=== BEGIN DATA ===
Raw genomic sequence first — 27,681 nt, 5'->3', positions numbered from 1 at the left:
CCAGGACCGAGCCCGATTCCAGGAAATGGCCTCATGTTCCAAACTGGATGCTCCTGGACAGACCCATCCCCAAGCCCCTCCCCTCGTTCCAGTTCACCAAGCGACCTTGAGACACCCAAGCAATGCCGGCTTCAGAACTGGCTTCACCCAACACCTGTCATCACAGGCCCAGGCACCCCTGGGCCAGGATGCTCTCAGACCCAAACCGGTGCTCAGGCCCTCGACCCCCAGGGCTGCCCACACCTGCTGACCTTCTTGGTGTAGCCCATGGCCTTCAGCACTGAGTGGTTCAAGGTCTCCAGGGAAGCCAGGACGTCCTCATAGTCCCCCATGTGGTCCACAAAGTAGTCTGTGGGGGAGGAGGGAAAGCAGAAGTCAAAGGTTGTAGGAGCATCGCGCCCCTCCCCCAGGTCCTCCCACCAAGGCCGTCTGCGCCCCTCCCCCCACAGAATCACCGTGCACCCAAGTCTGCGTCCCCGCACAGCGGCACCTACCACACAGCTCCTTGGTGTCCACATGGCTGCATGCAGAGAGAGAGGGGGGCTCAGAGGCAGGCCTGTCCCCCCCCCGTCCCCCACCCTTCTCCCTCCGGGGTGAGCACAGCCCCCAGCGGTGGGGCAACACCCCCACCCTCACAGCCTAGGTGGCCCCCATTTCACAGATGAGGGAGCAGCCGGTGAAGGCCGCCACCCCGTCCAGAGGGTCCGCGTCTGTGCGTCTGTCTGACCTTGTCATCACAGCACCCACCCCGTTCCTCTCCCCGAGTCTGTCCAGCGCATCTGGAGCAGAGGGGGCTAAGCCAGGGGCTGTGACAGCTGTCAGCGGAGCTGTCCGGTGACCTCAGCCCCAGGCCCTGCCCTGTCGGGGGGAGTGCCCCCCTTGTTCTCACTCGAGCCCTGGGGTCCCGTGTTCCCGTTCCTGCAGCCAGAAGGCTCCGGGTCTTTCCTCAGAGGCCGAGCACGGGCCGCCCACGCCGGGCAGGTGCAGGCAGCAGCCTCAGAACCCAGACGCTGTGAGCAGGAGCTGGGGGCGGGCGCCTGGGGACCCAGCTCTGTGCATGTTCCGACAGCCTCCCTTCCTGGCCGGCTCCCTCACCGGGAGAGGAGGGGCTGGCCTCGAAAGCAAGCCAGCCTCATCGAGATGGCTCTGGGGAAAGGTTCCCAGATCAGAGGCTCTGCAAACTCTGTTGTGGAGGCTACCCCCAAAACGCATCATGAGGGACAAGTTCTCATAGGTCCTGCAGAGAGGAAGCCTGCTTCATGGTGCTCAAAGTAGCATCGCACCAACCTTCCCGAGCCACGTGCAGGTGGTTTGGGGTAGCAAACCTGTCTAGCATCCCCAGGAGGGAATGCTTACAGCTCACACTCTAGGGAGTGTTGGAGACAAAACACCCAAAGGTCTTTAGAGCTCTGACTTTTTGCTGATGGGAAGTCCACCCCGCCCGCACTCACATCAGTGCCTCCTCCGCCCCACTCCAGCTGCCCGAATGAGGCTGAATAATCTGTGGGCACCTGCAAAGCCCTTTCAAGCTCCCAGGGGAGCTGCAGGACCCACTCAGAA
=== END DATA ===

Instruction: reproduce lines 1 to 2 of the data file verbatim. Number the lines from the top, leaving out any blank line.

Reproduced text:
Raw genomic sequence first — 27,681 nt, 5'->3', positions numbered from 1 at the left:
CCAGGACCGAGCCCGATTCCAGGAAATGGCCTCATGTTCCAAACTGGATGCTCCTGGACAGACCCATCCCCAAGCCCCTCCCCTCGTTCCAGTTCACCAAGCGACCTTGAGACACCCAAGCAATGCCGGCTTCAGAACTGGCTTCACCCAACACCTGTCATCACAGGCCCAGGCACCCCTGGGCCAGGATGCTCTCAGACCCAAACCGGTGCTCAGGCCCTCGACCCCCAGGGCTGCCCACACCTGCTGACCTTCTTGGTGTAGCCCATGGCCTTCAGCACTGAGTGGTTCAAGGTCTCCAGGGAAGCCAGGACGTCCTCATAGTCCCCCATGTGGTCCACAAAGTAGTCTGTGGGGGAGGAGGGAAAGCAGAAGTCAAAGGTTGTAGGAGCATCGCGCCCCTCCCCCAGGTCCTCCCACCAAGGCCGTCTGCGCCCCTCCCCCCACAGAATCACCGTGCACCCAAGTCTGCGTCCCCGCACAGCGGCACCTACCACACAGCTCCTTGGTGTCCACATGGCTGCATGCAGAGAGAGAGGGGGGCTCAGAGGCAGGCCTGTCCCCCCCCCGTCCCCCACCCTTCTCCCTCCGGGGTGAGCACAGCCCCCAGCGGTGGGGCAACACCCCCACCCTCACAGCCTAGGTGGCCCCCATTTCACAGATGAGGGAGCAGCCGGTGAAGGCCGCCACCCCGTCCAGAGGGTCCGCGTCTGTGCGTCTGTCTGACCTTGTCATCACAGCACCCACCCCGTTCCTCTCCCCGAGTCTGTCCAGCGCATCTGGAGCAGAGGGGGCTAAGCCAGGGGCTGTGACAGCTGTCAGCGGAGCTGTCCGGTGACCTCAGCCCCAGGCCCTGCCCTGTCGGGGGGAGTGCCCCCCTTGTTCTCACTCGAGCCCTGGGGTCCCGTGTTCCCGTTCCTGCAGCCAGAAGGCTCCGGGTCTTTCCTCAGAGGCCGAGCACGGGCCGCCCACGCCGGGCAGGTGCAGGCAGCAGCCTCAGAACCCAGACGCTGTGAGCAGGAGCTGGGGGCGGGCGCCTGGGGACCCAGCTCTGTGCATGTTCCGACAGCCTCCCTTCCTGGCCGGCTCCCTCACCGGGAGAGGAGGGGCTGGCCTCGAAAGCAAGCCAGCCTCATCGAGATGGCTCTGGGGAAAGGTTCCCAGATCAGAGGCTCTGCAAACTCTGTTGTGGAGGCTACCCCCAAAACGCATCATGAGGGACAAGTTCTCATAGGTCCTGCAGAGAGGAAGCCTGCTTCATGGTGCTCAAAGTAGCATCGCACCAACCTTCCCGAGCCACGTGCAGGTGGTTTGGGGTAGCAAACCTGTCTAGCATCCCCAGGAGGGAATGCTTACAGCTCACACTCTAGGGAGTGTTGGAGACAAAACACCCAAAGGTCTTTAGAGCTCTGACTTTTTGCTGATGGGAAGTCCACCCCGCCCGCACTCACATCAGTGCCTCCTCCGCCCCACTCCAGCTGCCCGAATGAGGCTGAATAATCTGTGGGCACCTGCAAAGCCCTTTCAAGCTCCCAGGGGAGCTGCAGGACCCACTCAGAA